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Home » Who Said

Gandhi: Father of Pakistan?

Submitted by on February 25, 2007 – 3:56 pm

This letter was published in The Pioneer (link) onFeb 25, 2007.

This refers to the article, “Did Jinnah really fight for freedom?” (February 18), by Samuel Baid. The writer needs to be appreciated for disclosing the fact that Pakistan’s largest Islamic party, Jamiat-ul-Ulema Islam, has decided to expunge Mohammed Ali Jinnah’s name from the list of Pakistan’s freedom fighters. The reason given is that neither did Jinnah do anything for Islam, nor had he gone to jail during the freedom struggle.
The JUI is the Pakistani version of India’s Jamiat-ul-Ulema-e-Hind (JUH), which was founded by Maulana Abul Kalam Azad, a close associate of Mahatma Gandhi since 1919. The JUH had opposed India’s Partition till the end, hoping it could re-establish Muslim rule throughout undivided India with the support of Hindu leaders like Mahatma Gandhi and Jawaharlal Nehru. Jinnah’s partition plan, however, shattered such hopes.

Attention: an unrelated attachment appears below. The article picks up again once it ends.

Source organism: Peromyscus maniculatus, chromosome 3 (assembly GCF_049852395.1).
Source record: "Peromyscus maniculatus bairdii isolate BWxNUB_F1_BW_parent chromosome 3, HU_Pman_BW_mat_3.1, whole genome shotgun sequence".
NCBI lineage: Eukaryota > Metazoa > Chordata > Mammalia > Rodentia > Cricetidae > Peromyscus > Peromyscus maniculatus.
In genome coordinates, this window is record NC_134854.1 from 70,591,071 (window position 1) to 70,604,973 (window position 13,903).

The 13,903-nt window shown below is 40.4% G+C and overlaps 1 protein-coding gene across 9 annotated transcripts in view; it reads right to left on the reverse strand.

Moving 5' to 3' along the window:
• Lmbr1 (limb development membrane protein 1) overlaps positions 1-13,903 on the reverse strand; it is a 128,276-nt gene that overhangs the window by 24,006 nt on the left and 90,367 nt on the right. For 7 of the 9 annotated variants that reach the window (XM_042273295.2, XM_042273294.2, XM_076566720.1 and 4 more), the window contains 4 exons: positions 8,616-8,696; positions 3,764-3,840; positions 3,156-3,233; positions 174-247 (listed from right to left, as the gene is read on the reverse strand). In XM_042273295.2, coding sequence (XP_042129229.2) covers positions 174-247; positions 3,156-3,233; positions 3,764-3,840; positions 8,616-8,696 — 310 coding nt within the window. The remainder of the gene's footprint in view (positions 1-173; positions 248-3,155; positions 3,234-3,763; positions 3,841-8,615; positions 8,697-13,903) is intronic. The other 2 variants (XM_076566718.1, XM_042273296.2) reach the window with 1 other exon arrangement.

The choice of the JUI for the next person to be named “Father of Pakistan” would, therefore, logically fall on Maulana Azad and Mahatma Gandhi, the torchbearers of the Khilafat movement in 1920 and subsequent struggle against the British. It was Mahatma Gandhi who brushed aside the burning questions of the time, such as the massacre at the Jallianwala Bagh and the Rowlatt Act, and made Khilafat an important movement. Gandhi’s authoritative biographer, DG Tendulkar, says: “Around Gandhi new forces were gathering. The ulema felt that the Muslim divines of India whose collective power and influence had been shattered after the revolt of 1857 should again come together…” (Mahatma, Vol-I).
On March 10, 1920, Gandhi observed: “The Khilafat has now become the question of questions…” On March 19, explaining the four parts of the Khilafat movement, he said that while its three parts were to be followed by all Hindus, Muslims and others, the fourth was mainly for Muslims. He observed: “But Muslims have special Quranic obligations in which Hindus may or may not join. They, therefore, reserve to themselves the right, in the event of the failure of non-cooperation-cum-non-violence, in order to enforce justice, to resort to all such methods as may be enjoined by the Islamic scriptures. I venture heartily to associate myself with this resolution…”.
This is a sample of Gandhi’s double-faced non-violence — one for Hindus and another for Muslims.

Ram Gopal
New Delhi

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